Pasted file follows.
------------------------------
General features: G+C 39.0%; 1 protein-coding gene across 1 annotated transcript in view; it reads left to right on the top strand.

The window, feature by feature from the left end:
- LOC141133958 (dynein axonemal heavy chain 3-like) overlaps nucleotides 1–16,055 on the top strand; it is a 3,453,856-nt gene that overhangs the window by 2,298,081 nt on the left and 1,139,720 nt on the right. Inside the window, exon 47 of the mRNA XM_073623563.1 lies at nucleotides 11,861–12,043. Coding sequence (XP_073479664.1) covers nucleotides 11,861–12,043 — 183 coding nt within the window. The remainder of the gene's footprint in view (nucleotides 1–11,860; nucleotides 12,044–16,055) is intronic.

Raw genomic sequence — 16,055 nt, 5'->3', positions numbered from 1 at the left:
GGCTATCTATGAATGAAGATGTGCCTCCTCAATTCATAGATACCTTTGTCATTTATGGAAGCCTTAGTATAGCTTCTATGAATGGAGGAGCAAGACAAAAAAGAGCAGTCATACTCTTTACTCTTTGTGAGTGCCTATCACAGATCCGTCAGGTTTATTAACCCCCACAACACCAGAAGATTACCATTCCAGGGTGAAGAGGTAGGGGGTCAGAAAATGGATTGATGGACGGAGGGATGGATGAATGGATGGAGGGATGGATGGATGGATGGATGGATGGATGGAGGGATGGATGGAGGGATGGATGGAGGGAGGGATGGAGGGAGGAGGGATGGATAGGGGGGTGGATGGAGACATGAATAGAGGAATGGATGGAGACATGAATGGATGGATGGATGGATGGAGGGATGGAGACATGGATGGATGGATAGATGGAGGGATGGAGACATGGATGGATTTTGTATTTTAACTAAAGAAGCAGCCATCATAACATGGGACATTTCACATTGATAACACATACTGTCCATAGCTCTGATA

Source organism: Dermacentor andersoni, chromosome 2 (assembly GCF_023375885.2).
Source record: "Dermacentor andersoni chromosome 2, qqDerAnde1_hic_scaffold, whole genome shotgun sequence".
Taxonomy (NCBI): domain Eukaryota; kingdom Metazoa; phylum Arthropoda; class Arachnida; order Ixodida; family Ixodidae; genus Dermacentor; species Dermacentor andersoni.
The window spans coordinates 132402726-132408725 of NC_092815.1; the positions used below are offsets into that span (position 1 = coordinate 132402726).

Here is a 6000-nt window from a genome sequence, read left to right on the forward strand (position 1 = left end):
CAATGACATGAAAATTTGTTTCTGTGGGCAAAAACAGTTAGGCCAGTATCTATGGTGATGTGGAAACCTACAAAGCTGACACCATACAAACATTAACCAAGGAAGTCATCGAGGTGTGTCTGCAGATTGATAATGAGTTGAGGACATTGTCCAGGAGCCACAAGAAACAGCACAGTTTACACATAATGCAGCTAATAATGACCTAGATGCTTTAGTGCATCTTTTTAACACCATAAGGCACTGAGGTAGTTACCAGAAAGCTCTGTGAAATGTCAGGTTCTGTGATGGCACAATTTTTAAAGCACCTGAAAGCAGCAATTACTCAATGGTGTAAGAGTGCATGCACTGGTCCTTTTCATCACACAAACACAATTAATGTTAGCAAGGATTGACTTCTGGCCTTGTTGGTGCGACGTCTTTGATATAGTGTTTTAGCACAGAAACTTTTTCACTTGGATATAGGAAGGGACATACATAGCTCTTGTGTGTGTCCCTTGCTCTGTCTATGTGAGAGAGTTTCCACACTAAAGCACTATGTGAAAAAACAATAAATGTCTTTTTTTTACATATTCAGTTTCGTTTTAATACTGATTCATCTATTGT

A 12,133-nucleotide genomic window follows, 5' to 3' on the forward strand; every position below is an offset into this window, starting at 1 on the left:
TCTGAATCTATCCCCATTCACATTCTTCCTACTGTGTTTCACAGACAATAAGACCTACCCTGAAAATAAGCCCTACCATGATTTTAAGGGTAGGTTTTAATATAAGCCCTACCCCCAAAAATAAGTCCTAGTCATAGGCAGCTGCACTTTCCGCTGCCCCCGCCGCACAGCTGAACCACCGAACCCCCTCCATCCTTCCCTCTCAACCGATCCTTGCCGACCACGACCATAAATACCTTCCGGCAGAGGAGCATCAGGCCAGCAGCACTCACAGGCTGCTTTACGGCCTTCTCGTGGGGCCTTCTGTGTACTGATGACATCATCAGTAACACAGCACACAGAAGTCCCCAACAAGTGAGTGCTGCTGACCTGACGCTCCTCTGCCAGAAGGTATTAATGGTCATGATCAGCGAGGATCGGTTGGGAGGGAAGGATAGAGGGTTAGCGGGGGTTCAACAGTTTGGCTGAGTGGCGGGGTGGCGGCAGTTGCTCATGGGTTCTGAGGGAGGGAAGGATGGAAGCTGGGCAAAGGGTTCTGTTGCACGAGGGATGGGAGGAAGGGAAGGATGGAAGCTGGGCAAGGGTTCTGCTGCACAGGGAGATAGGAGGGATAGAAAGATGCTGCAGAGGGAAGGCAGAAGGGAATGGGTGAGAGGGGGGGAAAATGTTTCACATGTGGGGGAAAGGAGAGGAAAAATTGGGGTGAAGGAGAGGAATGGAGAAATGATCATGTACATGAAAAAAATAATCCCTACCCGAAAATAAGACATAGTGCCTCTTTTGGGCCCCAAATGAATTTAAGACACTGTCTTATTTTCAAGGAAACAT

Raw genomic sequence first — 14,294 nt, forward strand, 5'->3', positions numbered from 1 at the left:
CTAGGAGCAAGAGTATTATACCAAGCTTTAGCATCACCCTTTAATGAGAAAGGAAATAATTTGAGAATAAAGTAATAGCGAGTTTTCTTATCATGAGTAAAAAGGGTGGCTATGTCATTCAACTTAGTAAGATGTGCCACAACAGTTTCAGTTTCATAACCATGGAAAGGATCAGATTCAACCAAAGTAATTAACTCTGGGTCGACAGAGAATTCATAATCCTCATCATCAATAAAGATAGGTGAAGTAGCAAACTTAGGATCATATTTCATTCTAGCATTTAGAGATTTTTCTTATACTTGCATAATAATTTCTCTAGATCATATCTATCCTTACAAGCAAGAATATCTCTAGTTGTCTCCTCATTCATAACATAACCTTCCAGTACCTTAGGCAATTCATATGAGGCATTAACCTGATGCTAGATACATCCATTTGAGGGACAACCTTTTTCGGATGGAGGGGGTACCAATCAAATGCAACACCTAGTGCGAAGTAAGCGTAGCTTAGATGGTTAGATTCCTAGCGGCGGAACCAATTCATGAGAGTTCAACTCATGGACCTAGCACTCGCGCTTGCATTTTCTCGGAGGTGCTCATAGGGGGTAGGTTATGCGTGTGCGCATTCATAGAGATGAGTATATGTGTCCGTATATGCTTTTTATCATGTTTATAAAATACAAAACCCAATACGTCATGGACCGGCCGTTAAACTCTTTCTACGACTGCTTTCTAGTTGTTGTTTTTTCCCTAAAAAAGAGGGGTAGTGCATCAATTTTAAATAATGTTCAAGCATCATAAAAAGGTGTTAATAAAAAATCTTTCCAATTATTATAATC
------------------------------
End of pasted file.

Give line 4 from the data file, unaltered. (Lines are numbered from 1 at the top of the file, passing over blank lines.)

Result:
Raw genomic sequence — 16,055 nt, 5'->3', positions numbered from 1 at the left: